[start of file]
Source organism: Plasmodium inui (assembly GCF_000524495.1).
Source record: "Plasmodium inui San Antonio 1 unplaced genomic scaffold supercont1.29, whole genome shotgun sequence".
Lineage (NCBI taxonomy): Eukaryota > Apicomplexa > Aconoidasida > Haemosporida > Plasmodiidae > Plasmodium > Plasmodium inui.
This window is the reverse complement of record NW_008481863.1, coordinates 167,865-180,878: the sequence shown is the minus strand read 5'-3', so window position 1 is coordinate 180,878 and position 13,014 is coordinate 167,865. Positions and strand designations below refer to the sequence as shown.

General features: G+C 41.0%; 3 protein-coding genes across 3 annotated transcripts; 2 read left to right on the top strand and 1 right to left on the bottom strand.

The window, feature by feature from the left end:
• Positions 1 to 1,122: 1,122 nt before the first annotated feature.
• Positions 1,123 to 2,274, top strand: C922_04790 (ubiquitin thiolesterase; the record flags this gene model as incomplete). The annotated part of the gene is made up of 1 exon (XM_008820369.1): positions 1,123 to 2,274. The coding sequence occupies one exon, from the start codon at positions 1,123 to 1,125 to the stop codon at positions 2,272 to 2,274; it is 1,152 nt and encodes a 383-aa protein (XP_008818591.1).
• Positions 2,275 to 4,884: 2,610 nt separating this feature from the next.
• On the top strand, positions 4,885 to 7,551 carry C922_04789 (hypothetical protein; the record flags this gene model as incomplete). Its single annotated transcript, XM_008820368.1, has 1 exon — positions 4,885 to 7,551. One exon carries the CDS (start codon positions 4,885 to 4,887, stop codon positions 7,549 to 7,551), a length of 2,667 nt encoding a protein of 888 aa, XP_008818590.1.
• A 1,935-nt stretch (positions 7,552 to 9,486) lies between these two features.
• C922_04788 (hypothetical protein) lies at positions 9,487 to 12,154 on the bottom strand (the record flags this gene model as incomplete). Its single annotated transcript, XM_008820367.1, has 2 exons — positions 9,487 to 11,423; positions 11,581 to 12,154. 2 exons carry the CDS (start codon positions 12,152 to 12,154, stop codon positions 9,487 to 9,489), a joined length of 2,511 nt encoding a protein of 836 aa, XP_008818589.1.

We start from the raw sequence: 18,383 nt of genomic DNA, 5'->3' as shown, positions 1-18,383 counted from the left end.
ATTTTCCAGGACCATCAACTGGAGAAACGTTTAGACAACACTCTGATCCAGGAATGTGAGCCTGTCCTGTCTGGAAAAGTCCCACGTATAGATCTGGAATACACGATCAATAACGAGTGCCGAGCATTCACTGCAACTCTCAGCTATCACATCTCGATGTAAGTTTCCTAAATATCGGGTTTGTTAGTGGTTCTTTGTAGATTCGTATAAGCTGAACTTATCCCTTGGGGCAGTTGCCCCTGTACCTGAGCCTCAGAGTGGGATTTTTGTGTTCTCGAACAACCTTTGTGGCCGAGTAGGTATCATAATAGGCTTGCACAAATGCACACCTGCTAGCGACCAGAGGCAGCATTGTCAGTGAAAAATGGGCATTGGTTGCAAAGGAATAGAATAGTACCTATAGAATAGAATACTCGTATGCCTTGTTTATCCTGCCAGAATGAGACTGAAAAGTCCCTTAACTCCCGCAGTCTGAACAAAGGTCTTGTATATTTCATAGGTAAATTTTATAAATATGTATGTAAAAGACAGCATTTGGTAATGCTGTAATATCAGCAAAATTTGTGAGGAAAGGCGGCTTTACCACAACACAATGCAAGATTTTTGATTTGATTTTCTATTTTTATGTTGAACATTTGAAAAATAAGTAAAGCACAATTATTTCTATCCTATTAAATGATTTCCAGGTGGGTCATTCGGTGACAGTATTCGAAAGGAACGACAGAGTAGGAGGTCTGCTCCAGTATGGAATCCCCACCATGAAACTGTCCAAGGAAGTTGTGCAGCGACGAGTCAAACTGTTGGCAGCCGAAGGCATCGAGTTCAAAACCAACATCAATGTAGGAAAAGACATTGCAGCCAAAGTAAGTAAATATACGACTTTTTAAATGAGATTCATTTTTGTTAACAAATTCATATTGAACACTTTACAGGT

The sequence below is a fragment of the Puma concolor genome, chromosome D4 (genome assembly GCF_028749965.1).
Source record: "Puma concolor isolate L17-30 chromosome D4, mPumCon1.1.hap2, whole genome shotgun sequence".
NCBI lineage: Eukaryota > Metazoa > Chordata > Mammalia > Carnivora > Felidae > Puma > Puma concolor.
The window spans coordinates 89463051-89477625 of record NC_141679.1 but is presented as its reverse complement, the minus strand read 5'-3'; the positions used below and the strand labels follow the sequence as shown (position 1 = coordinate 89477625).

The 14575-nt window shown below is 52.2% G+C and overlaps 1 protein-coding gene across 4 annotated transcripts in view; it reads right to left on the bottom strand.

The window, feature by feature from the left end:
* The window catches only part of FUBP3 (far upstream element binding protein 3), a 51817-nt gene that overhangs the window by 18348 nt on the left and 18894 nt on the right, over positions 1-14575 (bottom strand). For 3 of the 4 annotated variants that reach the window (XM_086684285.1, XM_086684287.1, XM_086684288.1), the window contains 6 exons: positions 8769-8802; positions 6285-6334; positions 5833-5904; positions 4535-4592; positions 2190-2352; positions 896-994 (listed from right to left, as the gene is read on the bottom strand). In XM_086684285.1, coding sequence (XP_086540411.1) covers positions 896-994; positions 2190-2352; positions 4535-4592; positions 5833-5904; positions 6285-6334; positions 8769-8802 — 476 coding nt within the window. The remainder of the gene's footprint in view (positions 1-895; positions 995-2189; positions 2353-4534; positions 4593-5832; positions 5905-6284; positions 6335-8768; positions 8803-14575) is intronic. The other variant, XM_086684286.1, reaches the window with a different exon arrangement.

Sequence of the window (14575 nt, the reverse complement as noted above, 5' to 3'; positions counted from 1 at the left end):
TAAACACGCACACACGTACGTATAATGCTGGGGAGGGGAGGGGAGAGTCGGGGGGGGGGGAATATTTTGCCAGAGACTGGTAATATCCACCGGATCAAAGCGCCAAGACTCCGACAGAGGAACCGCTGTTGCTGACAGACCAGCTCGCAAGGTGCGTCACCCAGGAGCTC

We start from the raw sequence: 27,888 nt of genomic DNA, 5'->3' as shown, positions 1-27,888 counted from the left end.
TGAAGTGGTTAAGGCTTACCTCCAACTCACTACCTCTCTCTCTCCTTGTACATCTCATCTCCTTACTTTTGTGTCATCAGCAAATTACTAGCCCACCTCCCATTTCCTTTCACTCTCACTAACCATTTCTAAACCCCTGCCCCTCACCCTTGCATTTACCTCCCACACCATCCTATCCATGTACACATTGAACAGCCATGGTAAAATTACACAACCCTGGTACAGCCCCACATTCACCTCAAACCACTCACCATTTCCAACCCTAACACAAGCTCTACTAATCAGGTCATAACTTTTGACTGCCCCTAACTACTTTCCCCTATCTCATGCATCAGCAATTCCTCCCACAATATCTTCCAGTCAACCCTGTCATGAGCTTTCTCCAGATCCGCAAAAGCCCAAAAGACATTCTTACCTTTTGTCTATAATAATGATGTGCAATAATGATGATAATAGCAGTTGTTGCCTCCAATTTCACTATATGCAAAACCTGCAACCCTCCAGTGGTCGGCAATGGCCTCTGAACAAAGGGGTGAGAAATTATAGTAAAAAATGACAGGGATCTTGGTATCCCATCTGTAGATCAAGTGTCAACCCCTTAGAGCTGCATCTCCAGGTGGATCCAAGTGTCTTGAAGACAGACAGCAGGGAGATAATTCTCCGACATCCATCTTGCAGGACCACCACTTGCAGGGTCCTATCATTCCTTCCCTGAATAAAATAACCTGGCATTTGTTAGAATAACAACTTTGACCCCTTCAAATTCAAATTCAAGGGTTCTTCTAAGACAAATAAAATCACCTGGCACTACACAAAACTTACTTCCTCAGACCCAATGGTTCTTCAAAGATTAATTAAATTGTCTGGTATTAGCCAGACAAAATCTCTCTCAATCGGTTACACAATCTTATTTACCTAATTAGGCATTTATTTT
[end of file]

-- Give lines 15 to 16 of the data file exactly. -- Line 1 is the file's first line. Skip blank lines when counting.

The sequence below is a fragment of the Puma concolor genome, chromosome D4 (genome assembly GCF_028749965.1).
Source record: "Puma concolor isolate L17-30 chromosome D4, mPumCon1.1.hap2, whole genome shotgun sequence".